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$200 Reward! for runaway slaves

$200 Reward! for runaway slaves
Creator: Williams, G.D
Date: June 7, 1860
Wanted poster offering a reward of $200 for the capture of two slaves from Saline County, Missouri. It includes the names and descriptions of the two slaves.


A. J. Beach to Samuel N. Wood

A. J. Beach to Samuel N. Wood
Creator: Beach, A. J.
Date: May 6, 1860
As in his earlier letter to Samuel Wood of April 22, A. J. Beach, of Beach Valley, Kansas Territory, describes his Cow Creek bridge dispute with William Edwards and O. G. Stanley. In this letter, Beach officially retains the services of Wood & Perkins to sue Edwards and Stanley for damages. "I can prove," wrote Beach, "that they have asked trains to cross their bridge, taken toll on it, and repaired it with the avowed intention of making it a free bridge and taking the travel away from mine." Beach claims to be losing $20 a day in tolls.


A. J. Beach to Samuel N. Wood

A. J. Beach to Samuel N. Wood
Creator: Beach, A. J.
Date: April 22, 1860
Writing from Beach Valley (Rice County) in Kansas Territory, A. J. Beach requests Samuel Wood's legal advice with regard to Beach's options in a bridge dispute. It seemed that Beach had received a charter to build a toll bridge [over Cow Creek], and another party (William Edwards, et al) put up a "temporary" one before his was finished. They were now diverting traffic away from Beach's completed bridge. "I wish to know if anything can be done with them at law . . ."


A. Venard to Thaddeus Hyatt

A. Venard to Thaddeus Hyatt
Creator: Venard, A.
Date: October 3, 1860
This letter is from A. Venard, a medical doctor from Pleasant Grove, Kansas Territory, who wrote to Thaddeus Hyatt, president of the National Kansas Committee. The letter described the sickness and disease that plagued the settlers along the Verdigris River in southeast Kansas. Dr. Venard had worked diligently to aid the settlers, even using funds from his own pocket to purchase medicine, but he requested that the committee give him 100 dollars worth of drugs. Attached to this letter is an itemized list of the drugs he wished purchased with the requested funds.


Abraham Lincoln

Abraham Lincoln
Creator: Hesler, Alex, 1823-1895
Date: June 3, 1860
This black and white photograph shows Abraham Lincoln during his campaign for the U.S. Presidency. A lawyer from Springfield, Illinois who began his political career as an Illinois state legislator and later was elected to the U.S. House of Representatives. He became the sixteenth President of the United States on November 6, 1860. As commander in chief he guided the country through the difficult years of the Civil War and signed into law legislation that respected and maintain human freedom for all individuals.


Albert G. Boone to Thomas Nesbit Stinson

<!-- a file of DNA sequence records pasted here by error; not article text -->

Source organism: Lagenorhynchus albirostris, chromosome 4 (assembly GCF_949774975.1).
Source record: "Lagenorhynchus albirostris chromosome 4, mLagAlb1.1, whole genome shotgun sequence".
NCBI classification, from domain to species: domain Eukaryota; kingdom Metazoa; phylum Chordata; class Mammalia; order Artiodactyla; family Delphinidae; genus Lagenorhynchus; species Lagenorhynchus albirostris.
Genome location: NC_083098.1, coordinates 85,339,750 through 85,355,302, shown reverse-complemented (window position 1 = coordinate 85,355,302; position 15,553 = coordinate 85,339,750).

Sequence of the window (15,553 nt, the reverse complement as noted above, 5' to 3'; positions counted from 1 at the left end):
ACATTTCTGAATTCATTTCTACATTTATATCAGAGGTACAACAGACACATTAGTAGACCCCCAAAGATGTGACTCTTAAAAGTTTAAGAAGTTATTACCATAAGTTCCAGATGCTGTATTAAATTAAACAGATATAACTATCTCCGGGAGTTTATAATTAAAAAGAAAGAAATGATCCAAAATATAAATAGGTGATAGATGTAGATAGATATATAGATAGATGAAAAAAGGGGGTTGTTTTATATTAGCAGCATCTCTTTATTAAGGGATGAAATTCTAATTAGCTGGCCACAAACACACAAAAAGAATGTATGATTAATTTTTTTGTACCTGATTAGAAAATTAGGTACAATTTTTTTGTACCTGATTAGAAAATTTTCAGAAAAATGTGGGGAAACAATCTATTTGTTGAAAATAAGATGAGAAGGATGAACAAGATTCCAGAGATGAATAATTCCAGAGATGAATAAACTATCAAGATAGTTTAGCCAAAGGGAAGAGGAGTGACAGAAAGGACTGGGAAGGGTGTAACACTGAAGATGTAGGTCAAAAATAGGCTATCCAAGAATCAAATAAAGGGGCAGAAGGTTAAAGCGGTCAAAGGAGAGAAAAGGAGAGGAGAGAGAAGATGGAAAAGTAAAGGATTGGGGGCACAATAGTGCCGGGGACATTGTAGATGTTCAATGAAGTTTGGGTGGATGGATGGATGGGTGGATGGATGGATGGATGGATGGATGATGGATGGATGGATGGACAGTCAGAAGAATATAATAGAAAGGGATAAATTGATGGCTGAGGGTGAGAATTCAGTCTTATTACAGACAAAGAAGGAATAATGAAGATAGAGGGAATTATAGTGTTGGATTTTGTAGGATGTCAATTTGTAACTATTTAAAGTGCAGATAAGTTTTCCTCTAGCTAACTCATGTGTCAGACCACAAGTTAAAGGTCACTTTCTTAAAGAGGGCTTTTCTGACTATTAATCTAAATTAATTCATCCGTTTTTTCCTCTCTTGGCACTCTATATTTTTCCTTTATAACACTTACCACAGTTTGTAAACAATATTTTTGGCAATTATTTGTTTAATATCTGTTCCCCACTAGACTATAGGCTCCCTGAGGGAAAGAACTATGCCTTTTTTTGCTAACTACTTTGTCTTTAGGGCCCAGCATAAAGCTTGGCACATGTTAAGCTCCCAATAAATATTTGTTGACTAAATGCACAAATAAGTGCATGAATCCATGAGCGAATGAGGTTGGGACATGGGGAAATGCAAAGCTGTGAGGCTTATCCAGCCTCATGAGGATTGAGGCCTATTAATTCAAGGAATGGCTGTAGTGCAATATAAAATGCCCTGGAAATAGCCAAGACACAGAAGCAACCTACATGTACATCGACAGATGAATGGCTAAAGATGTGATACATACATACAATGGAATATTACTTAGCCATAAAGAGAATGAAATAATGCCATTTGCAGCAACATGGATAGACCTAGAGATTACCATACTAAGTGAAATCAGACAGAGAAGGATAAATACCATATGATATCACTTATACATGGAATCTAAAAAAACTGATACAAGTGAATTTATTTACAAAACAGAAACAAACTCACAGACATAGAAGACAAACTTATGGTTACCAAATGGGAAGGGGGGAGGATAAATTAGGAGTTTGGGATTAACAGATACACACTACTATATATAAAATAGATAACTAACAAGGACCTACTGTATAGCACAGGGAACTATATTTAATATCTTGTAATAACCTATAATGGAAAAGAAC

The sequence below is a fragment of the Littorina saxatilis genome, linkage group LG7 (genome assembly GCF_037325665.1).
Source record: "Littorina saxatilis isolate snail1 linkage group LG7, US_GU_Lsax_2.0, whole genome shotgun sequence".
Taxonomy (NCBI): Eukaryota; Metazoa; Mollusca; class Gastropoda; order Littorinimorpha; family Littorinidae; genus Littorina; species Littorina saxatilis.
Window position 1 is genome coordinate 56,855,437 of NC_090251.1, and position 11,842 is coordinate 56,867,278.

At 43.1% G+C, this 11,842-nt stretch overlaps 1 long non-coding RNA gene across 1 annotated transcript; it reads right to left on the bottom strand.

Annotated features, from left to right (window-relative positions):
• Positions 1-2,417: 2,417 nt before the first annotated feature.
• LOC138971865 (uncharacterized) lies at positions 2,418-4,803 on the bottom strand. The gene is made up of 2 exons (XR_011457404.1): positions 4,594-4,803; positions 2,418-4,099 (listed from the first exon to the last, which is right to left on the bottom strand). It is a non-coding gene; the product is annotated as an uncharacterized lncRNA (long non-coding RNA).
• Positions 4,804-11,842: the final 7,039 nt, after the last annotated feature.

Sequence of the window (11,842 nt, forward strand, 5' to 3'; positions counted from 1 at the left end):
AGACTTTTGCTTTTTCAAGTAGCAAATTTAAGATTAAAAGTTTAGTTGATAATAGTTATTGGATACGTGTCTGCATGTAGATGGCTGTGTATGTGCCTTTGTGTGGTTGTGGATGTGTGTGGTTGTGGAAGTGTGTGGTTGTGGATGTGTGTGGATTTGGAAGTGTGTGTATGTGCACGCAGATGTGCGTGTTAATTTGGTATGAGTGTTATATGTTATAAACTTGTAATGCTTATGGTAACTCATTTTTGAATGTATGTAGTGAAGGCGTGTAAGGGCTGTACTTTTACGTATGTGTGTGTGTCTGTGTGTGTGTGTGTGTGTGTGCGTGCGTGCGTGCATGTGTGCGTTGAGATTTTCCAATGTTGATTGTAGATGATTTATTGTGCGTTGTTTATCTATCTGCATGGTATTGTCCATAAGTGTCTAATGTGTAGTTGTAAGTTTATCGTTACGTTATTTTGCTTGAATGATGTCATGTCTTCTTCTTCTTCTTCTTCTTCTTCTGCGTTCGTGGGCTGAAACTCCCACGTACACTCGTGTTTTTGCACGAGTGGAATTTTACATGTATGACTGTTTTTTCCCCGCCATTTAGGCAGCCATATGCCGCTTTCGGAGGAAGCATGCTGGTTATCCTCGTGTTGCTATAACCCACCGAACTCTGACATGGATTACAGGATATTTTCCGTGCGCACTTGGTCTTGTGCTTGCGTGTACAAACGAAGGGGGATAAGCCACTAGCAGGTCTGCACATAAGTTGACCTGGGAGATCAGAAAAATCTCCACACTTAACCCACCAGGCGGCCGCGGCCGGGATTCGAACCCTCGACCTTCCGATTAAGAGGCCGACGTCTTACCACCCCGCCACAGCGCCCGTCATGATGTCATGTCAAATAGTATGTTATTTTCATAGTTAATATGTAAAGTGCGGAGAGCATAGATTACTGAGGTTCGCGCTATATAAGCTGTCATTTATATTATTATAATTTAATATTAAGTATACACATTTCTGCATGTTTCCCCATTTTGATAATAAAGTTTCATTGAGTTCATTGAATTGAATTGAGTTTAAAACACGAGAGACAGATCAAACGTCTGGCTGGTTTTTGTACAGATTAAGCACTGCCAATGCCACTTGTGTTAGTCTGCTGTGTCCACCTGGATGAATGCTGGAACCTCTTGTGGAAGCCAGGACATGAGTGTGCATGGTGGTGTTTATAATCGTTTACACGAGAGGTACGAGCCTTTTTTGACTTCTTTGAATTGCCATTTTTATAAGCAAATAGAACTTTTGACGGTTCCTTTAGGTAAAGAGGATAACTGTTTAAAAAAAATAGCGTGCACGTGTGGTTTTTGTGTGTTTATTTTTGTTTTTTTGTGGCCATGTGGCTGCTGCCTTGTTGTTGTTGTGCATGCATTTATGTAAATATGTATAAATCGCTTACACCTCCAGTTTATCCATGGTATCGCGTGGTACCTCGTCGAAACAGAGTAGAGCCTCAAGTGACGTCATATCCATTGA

Albert G. Boone to Thomas Nesbit Stinson
Creator: Boone, Albert G.
Date: January 16, 1860
Albert G. Boone, writing from Westport, Missouri, to Thomas N. Stinson, described his unsuccessful efforts to sell a printing press for Stinson. Boone suggested that Stinson contact "Free Statemen" with whom he was on good terms to see if they could help him sell it. Boone added a postscript to the letter asking about the prospects of a treaty with the Pottawatomie.


Alfred Gray to George W. Patterson

Alfred Gray to George W. Patterson
Creator: Gray, Alfred, 1830-1880
Date: June 18, 1860
Gray wrote this draft of a letter to George W. Patterson concerning a treaty between the U. S. government and the Delaware Indians at the request of Rev. Pratt, a missionary to the tribe. Gray was concerned that the treaty was unfair to many of the Delaware and that the U.S. government was negotiating with four older chiefs, not some of the younger members of the tribe. He wrote that many of the Delaware were too intimidated to complain.


Amos A. Lawrence to Charles Robinson

Amos A. Lawrence to Charles Robinson
Creator: Lawrence, Amos Adams
Date: October 19, 1858
Amos A. Lawrence, the benefactor of the city of Lawrence and much free-state activity generally, writes Robinson from Boston, Massachusetts, about several issues, including the establishment of a college, and business/financial matters. Lawrence made interesting reference to his own candidacy for governor on the American Party ticket. He did not expect to win, but instead proposed to simply be working to keep the "Americans" in line for a unified opposition to the Democrats in 1860.


An appeal from Kansas!

An appeal from Kansas!
Creator: Parrott, Marcus J., 1828-1879
Date: December 14, 1860
This circular describes the beginnings of the Territorial Executive Committee, which was in charge of collecting relief to aid the struggling settlers of Kansas Territory during the 1860 drought. This committee met in Lawrence, Kansas Territory, on November 14, 1860, and passed several resolutions. From one hundred and one delegates were present from twenty-four Kansas counties. Out of this number, four men, including Samuel Pomeroy, were elected officers. The circular concludes with "Suggestions and Directions to those who purpose Aiding us in our Distress."


Appeal for the Kansas sufferers!

Appeal for the Kansas sufferers!
Creator: Foster, Daniel, 1816-1864
Date: 1860
This pamphlet, written by Daniel Foster, general agent of the New England Kansas Relief Committee, attempts to dispel any doubts about the severity of the nine-month drought in Kansas Territory. Many settlers had left Kansas Territory, and those remaining needed relief. Foster calls on people to provide aid to those in Kansas by contributing money or goods. The pamphlet lists names of people serving on a Boston committee who had met to discuss relief efforts in Kansas, including such well-known individuals as John A. Andrew, George Luther Stearns, Samuel Gridley Howe, and Thomas H. Webb.


Atchison, Kansas Territory

Atchison, Kansas Territory
Date: Between 1858 and 1862
A view, taken sometime around 1860, of the main street, stores, and early forms of transportation in Atchison, Kansas Territory.


Atchison, Kansas Territory

Atchison, Kansas Territory
Creator: C. H. Masters, Photographer, Corner of 4th and Commercial Street, Atchison, KS.,